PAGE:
Another Look at Canadian Landscape
The most recent project of Berlin based artist Charles Stankievech presents us with a 35 mm film installation which reimagines Northern Canadian landscape and its relationship to military infrastructure and the architecture of remote outposts. The time-lapse footage is accompanied by a highly effective soundtrack scored by the artist himself. The footage for the project, The Soniferous Æther of The Land Beyond The Land Beyond, was shot by Stankievech while at the CFS ALERT Signals Intelligence Station - the northern-most settlement on earth that remains populated year round. The Station was built on Ellesmere Island, Nunavut in the 1950’s, and has a complex military history with the station having been used throughout the cold war as surveillance for Russian communications. Today it is a Canadian operation with about 200 inhabitants at any given time. The name of the project plays with a phrase describing the region in the Inuit language Inukitut, which translates to “The Land Beyond the Land of the People”. Filmed during the winter months, the station is shrouded in darkness, with inhabitants taking refuge from temperatures reaching -50 degrees celsius.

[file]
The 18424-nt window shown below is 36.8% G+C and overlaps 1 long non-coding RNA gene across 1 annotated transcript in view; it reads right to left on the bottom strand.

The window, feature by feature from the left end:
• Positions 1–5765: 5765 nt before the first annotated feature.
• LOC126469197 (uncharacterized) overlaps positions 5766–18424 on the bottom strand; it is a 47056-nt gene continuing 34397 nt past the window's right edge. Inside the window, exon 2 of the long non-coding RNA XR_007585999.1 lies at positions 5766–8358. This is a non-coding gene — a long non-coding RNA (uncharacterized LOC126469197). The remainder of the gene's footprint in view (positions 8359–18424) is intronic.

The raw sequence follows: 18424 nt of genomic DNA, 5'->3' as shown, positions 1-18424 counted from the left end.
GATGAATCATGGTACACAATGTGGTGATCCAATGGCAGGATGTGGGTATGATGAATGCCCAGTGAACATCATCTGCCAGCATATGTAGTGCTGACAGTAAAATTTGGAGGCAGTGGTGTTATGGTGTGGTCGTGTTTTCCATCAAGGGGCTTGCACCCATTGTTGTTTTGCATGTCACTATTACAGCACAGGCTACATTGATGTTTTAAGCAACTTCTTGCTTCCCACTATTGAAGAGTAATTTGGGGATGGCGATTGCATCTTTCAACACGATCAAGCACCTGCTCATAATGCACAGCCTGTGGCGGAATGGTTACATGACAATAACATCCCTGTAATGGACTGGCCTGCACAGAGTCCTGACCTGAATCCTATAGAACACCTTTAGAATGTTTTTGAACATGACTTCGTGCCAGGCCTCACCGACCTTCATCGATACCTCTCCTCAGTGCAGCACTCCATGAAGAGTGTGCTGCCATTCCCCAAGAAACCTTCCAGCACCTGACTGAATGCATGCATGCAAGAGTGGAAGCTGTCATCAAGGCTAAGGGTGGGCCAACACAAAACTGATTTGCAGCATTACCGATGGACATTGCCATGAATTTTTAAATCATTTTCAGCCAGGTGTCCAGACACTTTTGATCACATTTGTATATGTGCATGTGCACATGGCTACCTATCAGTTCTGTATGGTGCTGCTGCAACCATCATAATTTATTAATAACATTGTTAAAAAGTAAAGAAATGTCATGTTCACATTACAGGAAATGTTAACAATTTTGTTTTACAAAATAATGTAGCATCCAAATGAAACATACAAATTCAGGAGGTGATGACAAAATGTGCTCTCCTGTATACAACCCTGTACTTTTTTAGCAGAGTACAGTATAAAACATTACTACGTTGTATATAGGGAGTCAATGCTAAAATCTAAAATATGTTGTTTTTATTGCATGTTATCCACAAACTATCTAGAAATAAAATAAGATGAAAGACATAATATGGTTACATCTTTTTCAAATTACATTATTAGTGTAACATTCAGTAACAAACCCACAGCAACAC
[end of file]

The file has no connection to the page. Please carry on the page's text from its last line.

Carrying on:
The result is an unsettling vision of the far North - the footage definitely relies on certain aesthetics that are linked to science fiction, and even our expectations of solitary outposts at the end of the world. Stankievech explains in conversation with WIRED that this outpost is a place where “the celestial meets the terrestial” with a landscape that easily relates to outer space. The haunting images in the film render this far-off destination as an extra-terrestrial or even post-human environment.
Here’s the artist’s website for more details. The above images are screen shots from the film - if you weren’t lucky enough to catch the project in person at Toronto’s Nuit Blanche (like me) - you can take a look at the trailer here.